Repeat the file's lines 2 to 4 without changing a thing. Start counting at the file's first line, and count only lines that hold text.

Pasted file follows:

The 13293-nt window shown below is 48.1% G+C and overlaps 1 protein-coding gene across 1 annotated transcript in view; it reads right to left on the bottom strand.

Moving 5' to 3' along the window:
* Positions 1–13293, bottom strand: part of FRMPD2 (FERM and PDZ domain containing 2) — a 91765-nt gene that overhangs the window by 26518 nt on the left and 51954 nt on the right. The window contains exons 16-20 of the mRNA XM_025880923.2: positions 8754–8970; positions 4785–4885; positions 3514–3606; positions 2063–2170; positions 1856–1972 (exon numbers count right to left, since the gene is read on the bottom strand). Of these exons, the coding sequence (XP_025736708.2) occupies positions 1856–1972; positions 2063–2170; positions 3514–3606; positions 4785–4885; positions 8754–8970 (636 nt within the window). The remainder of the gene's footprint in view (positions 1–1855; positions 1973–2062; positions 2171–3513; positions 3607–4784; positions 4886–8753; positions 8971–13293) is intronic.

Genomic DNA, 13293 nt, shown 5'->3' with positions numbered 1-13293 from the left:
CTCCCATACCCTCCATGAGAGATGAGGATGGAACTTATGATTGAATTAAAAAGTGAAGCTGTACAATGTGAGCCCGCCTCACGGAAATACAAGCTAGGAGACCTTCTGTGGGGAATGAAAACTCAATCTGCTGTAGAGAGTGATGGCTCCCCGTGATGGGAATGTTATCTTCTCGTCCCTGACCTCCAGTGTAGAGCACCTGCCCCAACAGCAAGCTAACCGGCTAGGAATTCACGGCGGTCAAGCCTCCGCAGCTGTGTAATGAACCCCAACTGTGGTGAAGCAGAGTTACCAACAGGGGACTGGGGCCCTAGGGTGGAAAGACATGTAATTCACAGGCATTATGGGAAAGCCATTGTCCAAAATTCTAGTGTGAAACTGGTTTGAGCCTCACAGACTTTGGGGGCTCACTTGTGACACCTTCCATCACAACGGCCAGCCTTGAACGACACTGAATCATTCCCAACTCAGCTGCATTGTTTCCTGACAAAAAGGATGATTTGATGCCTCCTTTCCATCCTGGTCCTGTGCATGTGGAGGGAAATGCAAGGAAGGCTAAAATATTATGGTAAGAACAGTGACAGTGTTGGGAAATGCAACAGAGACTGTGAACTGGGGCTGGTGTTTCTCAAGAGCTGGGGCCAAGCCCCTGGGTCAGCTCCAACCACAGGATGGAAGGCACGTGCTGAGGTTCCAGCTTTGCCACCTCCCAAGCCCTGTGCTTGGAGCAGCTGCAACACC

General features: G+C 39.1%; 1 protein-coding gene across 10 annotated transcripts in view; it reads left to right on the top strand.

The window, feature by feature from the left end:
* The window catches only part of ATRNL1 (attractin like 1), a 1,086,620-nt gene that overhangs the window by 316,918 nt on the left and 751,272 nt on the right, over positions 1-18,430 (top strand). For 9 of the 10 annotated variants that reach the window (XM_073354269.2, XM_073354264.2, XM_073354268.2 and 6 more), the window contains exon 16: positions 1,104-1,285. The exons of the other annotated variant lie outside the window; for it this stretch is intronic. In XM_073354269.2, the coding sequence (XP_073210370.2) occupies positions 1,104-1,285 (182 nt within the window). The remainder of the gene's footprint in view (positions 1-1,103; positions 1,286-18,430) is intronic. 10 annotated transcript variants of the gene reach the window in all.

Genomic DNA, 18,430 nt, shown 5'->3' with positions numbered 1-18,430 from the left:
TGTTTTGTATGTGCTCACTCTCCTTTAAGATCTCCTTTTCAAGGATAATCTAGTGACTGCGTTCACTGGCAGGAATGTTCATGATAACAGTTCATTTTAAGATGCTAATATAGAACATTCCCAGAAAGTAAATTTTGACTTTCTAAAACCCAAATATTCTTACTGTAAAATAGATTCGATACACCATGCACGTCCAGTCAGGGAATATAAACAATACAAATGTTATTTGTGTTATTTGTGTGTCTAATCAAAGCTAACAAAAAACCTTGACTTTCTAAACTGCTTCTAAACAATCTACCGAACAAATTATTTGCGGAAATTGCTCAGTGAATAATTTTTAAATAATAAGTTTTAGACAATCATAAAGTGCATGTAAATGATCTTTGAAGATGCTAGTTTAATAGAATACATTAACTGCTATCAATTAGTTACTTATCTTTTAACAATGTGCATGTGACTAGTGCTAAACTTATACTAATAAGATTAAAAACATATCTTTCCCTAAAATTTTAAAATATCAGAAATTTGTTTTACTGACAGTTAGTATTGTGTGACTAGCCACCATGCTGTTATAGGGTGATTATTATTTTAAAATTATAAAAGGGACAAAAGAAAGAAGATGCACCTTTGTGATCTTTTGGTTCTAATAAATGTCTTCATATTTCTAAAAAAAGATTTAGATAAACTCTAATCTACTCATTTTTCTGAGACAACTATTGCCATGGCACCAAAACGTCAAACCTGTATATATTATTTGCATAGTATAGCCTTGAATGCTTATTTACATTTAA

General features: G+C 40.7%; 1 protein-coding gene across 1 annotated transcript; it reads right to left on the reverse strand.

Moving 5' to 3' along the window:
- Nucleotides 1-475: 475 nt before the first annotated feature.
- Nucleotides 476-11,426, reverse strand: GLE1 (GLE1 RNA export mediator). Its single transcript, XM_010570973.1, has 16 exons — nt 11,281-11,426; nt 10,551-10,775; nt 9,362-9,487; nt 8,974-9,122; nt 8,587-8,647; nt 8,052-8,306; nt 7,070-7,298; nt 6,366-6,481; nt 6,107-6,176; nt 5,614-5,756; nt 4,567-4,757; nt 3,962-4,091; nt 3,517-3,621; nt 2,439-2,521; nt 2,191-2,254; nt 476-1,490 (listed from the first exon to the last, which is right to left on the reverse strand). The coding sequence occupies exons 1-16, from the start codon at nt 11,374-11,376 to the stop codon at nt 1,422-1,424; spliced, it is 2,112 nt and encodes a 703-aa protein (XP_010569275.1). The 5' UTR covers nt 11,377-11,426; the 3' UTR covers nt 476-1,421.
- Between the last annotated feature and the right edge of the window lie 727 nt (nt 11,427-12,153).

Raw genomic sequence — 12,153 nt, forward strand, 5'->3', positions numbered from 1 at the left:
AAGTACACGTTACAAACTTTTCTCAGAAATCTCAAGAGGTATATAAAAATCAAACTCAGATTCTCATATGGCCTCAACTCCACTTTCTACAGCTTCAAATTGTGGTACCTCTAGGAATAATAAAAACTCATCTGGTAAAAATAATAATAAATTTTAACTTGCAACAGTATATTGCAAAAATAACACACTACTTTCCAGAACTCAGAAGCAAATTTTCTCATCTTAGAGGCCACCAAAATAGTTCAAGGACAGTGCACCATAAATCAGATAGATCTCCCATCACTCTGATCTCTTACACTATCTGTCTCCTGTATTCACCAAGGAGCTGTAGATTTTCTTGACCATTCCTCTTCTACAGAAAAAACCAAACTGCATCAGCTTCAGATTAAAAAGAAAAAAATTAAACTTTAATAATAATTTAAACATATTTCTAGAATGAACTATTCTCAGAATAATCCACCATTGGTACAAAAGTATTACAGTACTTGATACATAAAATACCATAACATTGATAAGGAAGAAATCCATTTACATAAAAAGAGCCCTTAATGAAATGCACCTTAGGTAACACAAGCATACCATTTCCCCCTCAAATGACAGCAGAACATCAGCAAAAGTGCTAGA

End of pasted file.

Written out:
Moving 5' to 3' along the window:
* Positions 1–13293, bottom strand: part of FRMPD2 (FERM and PDZ domain containing 2) — a 91765-nt gene that overhangs the window by 26518 nt on the left and 51954 nt on the right. The window contains exons 16-20 of the mRNA XM_025880923.2: positions 8754–8970; positions 4785–4885; positions 3514–3606; positions 2063–2170; positions 1856–1972 (exon numbers count right to left, since the gene is read on the bottom strand). Of these exons, the coding sequence (XP_025736708.2) occupies positions 1856–1972; positions 2063–2170; positions 3514–3606; positions 4785–4885; positions 8754–8970 (636 nt within the window). The remainder of the gene's footprint in view (positions 1–1855; positions 1973–2062; positions 2171–3513; positions 3607–4784; positions 4886–8753; positions 8971–13293) is intronic.

Genomic DNA, 13293 nt, shown 5'->3' with positions numbered 1-13293 from the left: